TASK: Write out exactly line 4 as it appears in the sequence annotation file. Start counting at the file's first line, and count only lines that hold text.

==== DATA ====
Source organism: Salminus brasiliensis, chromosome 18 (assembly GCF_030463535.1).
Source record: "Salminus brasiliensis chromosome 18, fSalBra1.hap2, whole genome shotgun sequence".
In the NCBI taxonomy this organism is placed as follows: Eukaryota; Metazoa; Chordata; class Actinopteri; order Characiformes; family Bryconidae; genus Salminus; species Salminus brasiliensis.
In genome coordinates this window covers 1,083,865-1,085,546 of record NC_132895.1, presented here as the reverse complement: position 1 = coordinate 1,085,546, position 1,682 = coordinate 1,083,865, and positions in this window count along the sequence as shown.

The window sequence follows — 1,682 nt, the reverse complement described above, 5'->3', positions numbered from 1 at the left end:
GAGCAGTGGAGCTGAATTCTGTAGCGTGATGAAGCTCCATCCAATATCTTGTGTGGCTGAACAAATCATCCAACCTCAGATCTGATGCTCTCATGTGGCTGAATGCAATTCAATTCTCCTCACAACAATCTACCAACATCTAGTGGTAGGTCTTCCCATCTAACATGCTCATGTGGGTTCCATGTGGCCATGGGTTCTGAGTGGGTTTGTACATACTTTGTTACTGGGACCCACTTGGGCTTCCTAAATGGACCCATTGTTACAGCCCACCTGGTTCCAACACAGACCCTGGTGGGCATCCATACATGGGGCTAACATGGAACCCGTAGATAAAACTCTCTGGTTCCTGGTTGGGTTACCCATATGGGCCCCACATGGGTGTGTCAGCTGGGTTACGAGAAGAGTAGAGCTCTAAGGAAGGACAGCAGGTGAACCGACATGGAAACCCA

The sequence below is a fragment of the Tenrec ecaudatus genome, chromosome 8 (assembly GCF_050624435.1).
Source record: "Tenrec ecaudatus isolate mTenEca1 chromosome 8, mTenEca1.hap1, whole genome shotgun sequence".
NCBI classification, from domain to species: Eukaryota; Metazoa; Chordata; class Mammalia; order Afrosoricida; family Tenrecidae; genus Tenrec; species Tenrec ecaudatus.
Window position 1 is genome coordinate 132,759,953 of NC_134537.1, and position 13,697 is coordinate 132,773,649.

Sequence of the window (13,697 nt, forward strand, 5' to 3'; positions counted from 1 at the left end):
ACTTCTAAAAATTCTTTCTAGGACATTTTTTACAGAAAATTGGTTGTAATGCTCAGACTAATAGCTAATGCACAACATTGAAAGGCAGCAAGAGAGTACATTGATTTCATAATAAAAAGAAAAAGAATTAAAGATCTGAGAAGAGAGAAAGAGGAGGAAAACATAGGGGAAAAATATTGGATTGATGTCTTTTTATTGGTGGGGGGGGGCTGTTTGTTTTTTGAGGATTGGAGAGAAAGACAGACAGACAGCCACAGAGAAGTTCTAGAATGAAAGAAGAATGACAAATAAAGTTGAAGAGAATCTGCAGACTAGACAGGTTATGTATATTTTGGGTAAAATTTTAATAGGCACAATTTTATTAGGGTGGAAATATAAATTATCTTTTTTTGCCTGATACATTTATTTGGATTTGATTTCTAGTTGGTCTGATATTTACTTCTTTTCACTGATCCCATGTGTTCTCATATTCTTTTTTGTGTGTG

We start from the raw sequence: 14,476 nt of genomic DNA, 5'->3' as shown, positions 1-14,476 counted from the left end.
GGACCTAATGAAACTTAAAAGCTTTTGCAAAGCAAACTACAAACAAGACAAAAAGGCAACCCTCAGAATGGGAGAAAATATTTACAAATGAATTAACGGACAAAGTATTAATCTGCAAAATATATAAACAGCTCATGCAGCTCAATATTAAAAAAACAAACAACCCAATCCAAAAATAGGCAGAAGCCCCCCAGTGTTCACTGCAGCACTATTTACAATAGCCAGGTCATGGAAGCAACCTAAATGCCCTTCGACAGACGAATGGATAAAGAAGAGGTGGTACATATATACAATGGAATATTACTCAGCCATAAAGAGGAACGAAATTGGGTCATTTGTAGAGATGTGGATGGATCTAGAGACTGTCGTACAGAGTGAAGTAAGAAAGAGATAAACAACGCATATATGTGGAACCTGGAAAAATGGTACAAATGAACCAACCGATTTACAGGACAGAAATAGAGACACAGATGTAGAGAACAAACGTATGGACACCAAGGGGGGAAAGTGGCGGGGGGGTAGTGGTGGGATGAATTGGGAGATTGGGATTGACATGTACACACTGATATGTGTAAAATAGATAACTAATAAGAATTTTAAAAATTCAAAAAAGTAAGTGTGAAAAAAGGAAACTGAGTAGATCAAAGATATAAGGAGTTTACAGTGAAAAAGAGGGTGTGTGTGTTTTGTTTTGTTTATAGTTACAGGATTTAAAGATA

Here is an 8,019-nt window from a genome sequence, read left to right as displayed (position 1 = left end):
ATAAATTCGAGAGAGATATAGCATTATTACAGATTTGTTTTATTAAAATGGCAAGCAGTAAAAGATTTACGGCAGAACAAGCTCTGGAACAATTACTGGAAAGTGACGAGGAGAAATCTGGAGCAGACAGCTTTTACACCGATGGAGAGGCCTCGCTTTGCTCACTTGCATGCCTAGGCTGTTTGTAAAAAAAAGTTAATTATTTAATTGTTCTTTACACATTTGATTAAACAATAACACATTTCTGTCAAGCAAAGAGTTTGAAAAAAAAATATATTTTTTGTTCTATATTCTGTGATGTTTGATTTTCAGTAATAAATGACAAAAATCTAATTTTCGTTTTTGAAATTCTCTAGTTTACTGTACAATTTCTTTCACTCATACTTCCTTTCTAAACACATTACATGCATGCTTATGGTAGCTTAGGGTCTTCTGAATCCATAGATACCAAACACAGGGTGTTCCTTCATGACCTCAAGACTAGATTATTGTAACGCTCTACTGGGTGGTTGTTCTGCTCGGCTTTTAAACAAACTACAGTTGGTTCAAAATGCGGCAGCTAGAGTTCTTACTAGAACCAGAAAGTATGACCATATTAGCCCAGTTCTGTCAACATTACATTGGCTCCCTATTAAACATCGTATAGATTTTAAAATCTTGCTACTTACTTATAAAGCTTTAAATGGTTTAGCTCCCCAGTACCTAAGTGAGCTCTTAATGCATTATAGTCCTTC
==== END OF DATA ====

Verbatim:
In genome coordinates this window covers 1,083,865-1,085,546 of record NC_132895.1, presented here as the reverse complement: position 1 = coordinate 1,085,546, position 1,682 = coordinate 1,083,865, and positions in this window count along the sequence as shown.